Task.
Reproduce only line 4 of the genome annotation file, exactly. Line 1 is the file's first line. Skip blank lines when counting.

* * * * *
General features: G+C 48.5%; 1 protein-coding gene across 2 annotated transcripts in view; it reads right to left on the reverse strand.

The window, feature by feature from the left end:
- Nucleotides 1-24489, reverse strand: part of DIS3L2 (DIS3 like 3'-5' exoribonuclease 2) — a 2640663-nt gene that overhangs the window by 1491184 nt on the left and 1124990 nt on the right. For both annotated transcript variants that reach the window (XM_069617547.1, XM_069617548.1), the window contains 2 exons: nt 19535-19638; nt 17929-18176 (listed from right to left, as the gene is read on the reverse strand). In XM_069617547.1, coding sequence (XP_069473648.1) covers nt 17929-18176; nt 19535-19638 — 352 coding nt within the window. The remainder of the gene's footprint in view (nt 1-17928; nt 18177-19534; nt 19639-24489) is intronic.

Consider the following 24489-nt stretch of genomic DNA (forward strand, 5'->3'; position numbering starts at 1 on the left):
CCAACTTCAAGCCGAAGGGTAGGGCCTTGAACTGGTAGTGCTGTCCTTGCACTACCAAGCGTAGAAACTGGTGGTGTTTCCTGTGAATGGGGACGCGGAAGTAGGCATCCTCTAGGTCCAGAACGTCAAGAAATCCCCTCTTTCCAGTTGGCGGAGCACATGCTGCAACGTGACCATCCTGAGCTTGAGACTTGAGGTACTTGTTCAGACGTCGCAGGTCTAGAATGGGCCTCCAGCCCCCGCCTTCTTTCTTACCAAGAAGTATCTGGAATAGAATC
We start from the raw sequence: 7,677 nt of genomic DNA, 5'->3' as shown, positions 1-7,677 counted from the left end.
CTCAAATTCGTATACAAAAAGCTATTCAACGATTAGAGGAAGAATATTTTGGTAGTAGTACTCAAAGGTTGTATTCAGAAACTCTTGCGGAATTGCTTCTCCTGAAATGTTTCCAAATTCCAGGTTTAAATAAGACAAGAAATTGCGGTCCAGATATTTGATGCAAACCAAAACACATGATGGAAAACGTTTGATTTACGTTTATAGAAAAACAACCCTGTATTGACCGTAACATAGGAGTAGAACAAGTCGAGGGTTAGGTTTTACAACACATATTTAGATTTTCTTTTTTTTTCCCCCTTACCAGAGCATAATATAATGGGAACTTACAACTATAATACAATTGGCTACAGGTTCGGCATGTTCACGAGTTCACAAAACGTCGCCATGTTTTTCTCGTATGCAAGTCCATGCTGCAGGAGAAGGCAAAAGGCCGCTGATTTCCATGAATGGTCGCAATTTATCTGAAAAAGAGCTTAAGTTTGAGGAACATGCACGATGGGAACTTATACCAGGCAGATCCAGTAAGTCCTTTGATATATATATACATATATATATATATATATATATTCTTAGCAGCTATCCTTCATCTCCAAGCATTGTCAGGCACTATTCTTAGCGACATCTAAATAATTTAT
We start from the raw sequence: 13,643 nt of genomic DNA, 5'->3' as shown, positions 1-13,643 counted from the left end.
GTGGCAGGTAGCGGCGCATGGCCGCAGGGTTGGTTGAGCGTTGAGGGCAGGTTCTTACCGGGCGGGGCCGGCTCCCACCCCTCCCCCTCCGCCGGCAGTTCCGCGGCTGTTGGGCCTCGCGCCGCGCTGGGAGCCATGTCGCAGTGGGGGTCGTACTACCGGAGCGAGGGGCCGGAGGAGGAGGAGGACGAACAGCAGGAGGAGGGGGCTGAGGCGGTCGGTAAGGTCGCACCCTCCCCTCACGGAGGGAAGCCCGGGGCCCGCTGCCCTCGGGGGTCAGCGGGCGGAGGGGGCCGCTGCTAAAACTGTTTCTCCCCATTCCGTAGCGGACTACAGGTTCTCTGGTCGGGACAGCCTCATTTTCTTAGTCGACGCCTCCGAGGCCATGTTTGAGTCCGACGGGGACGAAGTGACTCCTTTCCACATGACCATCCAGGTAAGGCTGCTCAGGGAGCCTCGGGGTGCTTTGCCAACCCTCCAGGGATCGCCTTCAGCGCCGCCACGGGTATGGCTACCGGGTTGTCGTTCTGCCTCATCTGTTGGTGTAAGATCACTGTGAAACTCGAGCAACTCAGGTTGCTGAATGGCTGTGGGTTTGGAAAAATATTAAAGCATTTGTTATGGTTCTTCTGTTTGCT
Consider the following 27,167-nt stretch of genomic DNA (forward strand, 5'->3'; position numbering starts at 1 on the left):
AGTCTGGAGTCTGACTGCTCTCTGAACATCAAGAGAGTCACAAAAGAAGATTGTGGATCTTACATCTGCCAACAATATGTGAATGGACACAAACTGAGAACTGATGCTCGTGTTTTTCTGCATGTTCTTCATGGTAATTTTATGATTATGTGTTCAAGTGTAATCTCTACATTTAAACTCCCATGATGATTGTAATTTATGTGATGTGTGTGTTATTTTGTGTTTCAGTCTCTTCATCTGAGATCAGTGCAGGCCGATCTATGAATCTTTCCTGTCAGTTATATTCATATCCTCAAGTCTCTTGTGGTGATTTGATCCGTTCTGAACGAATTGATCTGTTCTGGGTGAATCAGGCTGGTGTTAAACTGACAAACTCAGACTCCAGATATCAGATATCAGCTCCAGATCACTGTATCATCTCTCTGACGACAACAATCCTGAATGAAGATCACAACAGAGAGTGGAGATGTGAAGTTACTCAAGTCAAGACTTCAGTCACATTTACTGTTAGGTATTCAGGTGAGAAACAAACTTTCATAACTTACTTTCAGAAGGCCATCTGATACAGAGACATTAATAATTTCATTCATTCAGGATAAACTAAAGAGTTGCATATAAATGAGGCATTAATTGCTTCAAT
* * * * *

Consider the following 24489-nt stretch of genomic DNA (forward strand, 5'->3'; position numbering starts at 1 on the left):